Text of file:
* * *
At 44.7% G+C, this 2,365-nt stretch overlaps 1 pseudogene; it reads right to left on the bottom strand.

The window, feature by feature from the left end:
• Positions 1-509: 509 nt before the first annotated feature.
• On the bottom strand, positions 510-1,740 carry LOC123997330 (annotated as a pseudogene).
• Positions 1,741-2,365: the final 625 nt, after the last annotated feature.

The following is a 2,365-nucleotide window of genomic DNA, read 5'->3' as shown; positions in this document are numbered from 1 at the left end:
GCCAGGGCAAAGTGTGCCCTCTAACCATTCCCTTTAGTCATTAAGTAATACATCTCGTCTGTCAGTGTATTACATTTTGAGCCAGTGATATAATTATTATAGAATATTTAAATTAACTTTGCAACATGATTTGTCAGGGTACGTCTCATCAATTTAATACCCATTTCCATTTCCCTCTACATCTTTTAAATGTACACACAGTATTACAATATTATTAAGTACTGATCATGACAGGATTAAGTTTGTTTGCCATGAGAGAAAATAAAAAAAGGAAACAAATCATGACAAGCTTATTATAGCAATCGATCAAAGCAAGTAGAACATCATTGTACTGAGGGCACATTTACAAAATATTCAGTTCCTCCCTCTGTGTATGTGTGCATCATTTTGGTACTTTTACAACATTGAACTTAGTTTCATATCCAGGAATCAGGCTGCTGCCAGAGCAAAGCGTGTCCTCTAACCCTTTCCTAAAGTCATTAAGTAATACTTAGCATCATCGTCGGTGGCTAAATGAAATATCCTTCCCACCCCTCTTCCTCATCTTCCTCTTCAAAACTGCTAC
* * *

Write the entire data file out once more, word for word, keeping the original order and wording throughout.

At 44.7% G+C, this 2,365-nt stretch overlaps 1 pseudogene; it reads right to left on the bottom strand.

The window, feature by feature from the left end:
• Positions 1-509: 509 nt before the first annotated feature.
• On the bottom strand, positions 510-1,740 carry LOC123997330 (annotated as a pseudogene).
• Positions 1,741-2,365: the final 625 nt, after the last annotated feature.

The following is a 2,365-nucleotide window of genomic DNA, read 5'->3' as shown; positions in this document are numbered from 1 at the left end:
GCCAGGGCAAAGTGTGCCCTCTAACCATTCCCTTTAGTCATTAAGTAATACATCTCGTCTGTCAGTGTATTACATTTTGAGCCAGTGATATAATTATTATAGAATATTTAAATTAACTTTGCAACATGATTTGTCAGGGTACGTCTCATCAATTTAATACCCATTTCCATTTCCCTCTACATCTTTTAAATGTACACACAGTATTACAATATTATTAAGTACTGATCATGACAGGATTAAGTTTGTTTGCCATGAGAGAAAATAAAAAAAGGAAACAAATCATGACAAGCTTATTATAGCAATCGATCAAAGCAAGTAGAACATCATTGTACTGAGGGCACATTTACAAAATATTCAGTTCCTCCCTCTGTGTATGTGTGCATCATTTTGGTACTTTTACAACATTGAACTTAGTTTCATATCCAGGAATCAGGCTGCTGCCAGAGCAAAGCGTGTCCTCTAACCCTTTCCTAAAGTCATTAAGTAATACTTAGCATCATCGTCGGTGGCTAAATGAAATATCCTTCCCACCCCTCTTCCTCATCTTCCTCTTCAAAACTGCTAC